To speed up the first phase redevelopment of 42 railways stations under the Rs 1 trillion programme, the government has now adopted a cluster approach by making five public sector companies in charge of each cluster.
“These companies are in the process of finalising consultants. The stations are pooled in such a way that both land area and potential footfall are equally balanced,” said a person close to the development.
This approach is vital for completion of the station redevelopment programme as the project saw a lukewarm response from real estate players in previous tenders.
Apart from these 42 pooled stations, Indian Railway Stations Development Corporation (IRSDC), the nodal agency for station redevelopment, has already taken up 13 stations for redevelopment. A source added that two stations – Habibganj (Madhya Pradesh) and Gandhinagar (Gujarat) – may be commissioned by the end of July. For Gandhinagar, 80 per cent of the work has been completed while almost 70 per cent of the work is over in Habibganj.
However, B&R and Rites will be managing eight and seven stations, respectively. The major stations that are part of the current set include Pune, Aurangabad, Indore, Mumbai Central, Ranchi, Allahabad and Bangalore Cantt.
In October 2018, the Union Cabinet had approved a new station redevelopment policy making IRSDC as the nodal agency and allowing a longer lease period of 99 years, as compared to 45 years in the previous policy. The ministry of railways had opted for a revised policy after developers, investors and other stakeholders wanted some key areas to be restructured — including the multiple sub-leasing part.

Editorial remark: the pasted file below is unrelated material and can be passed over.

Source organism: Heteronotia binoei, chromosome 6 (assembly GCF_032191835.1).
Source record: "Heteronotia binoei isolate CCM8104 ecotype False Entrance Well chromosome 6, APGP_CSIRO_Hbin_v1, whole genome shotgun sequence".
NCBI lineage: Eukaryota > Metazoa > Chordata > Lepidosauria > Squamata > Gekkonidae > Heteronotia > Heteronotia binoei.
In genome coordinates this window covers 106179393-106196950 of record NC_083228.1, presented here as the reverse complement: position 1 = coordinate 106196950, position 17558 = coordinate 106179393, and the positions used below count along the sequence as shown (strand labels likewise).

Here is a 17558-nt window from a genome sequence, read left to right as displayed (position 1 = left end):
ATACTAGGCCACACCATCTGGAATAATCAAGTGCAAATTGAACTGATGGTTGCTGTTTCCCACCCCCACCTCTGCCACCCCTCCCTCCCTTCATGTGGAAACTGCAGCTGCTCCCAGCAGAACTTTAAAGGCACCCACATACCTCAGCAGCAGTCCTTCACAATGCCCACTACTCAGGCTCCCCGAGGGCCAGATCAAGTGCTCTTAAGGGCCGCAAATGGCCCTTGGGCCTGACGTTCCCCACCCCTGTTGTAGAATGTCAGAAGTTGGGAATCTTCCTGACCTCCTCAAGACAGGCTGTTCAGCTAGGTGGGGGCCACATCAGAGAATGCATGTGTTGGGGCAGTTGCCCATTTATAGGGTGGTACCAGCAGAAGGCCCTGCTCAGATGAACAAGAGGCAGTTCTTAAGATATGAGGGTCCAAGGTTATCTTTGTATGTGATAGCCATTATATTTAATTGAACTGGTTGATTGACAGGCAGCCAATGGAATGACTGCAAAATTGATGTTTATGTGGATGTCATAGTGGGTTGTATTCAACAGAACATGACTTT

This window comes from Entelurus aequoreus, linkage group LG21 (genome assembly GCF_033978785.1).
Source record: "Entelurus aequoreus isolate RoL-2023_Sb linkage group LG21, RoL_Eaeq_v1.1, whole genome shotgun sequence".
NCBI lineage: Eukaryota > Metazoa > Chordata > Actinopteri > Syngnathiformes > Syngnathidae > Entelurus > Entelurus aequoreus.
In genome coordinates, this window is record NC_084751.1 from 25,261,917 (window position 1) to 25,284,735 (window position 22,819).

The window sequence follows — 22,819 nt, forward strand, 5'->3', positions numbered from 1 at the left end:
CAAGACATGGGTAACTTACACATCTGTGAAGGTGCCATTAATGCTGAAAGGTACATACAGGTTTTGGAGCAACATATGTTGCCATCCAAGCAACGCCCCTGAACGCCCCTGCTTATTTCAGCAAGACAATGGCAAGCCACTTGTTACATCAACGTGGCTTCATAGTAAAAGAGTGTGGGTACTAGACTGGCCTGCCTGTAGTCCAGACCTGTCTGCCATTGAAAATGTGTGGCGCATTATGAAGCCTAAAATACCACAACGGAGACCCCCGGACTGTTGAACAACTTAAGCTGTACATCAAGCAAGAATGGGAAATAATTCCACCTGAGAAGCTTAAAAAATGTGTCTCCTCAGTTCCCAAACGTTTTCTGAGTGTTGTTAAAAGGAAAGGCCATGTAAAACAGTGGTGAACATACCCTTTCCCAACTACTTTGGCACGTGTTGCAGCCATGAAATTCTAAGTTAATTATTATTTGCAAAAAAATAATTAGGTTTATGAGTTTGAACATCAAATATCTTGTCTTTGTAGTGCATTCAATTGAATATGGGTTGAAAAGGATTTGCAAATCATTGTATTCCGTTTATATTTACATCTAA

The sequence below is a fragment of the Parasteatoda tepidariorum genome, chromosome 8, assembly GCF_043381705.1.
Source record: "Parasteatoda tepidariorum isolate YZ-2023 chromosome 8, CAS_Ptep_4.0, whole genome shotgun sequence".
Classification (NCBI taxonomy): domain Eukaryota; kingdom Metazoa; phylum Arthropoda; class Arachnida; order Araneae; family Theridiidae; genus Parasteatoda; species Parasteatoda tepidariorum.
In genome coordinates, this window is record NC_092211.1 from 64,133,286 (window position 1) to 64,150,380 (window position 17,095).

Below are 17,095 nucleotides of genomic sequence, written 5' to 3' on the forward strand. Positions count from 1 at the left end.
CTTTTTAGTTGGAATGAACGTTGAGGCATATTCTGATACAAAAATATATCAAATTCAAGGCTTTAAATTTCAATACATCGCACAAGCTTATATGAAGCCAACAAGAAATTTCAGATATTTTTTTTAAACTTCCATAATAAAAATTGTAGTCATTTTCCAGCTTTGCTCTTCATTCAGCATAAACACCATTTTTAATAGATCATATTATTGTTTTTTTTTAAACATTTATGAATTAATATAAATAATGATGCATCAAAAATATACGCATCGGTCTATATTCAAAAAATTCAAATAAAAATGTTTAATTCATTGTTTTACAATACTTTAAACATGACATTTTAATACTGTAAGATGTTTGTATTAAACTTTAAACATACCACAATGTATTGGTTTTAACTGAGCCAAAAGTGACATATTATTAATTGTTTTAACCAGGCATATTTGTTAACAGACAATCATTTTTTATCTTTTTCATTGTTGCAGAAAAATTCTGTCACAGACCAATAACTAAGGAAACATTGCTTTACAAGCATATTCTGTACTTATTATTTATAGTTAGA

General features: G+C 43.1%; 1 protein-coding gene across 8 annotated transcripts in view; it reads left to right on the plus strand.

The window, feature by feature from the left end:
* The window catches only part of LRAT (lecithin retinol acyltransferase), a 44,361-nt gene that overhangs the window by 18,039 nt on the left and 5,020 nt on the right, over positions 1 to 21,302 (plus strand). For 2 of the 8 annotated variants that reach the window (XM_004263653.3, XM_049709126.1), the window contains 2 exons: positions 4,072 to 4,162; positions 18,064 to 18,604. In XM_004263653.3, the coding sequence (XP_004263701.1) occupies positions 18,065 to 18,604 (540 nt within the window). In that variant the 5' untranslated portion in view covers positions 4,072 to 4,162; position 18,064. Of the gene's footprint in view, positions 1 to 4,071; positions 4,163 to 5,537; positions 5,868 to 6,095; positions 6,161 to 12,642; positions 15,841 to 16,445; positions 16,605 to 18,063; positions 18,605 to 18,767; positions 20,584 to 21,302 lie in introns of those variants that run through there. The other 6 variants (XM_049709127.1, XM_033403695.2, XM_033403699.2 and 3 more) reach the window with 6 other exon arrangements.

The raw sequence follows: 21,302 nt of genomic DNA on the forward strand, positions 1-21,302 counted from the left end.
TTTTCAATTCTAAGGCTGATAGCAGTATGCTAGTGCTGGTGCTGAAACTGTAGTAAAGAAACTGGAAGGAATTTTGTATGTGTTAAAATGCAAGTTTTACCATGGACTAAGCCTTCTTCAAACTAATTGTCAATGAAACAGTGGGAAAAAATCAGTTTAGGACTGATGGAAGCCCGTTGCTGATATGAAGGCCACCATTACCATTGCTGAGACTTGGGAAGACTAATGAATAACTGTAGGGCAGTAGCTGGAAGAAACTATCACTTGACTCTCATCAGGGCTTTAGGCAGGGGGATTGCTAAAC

The ministry of railways has already zeroed in on 600 stations across the country for redevelopment, for which an overall investment of Rs 1 trillion is expected. On the other hand, stations taken up on public-private partnership like Surat, Gwalior, Nagpur and Baiyappanhalli are in the request-for-quotation stage.
Late last year, in order to give more power to IRSDC, it was converted into an equal joint venture of Ircon International and Railway Land Development Authority from being an Ircon subsidiary. Another key change that was brought into the policy was that developers can use 20 per cent of the railway land for housing projects.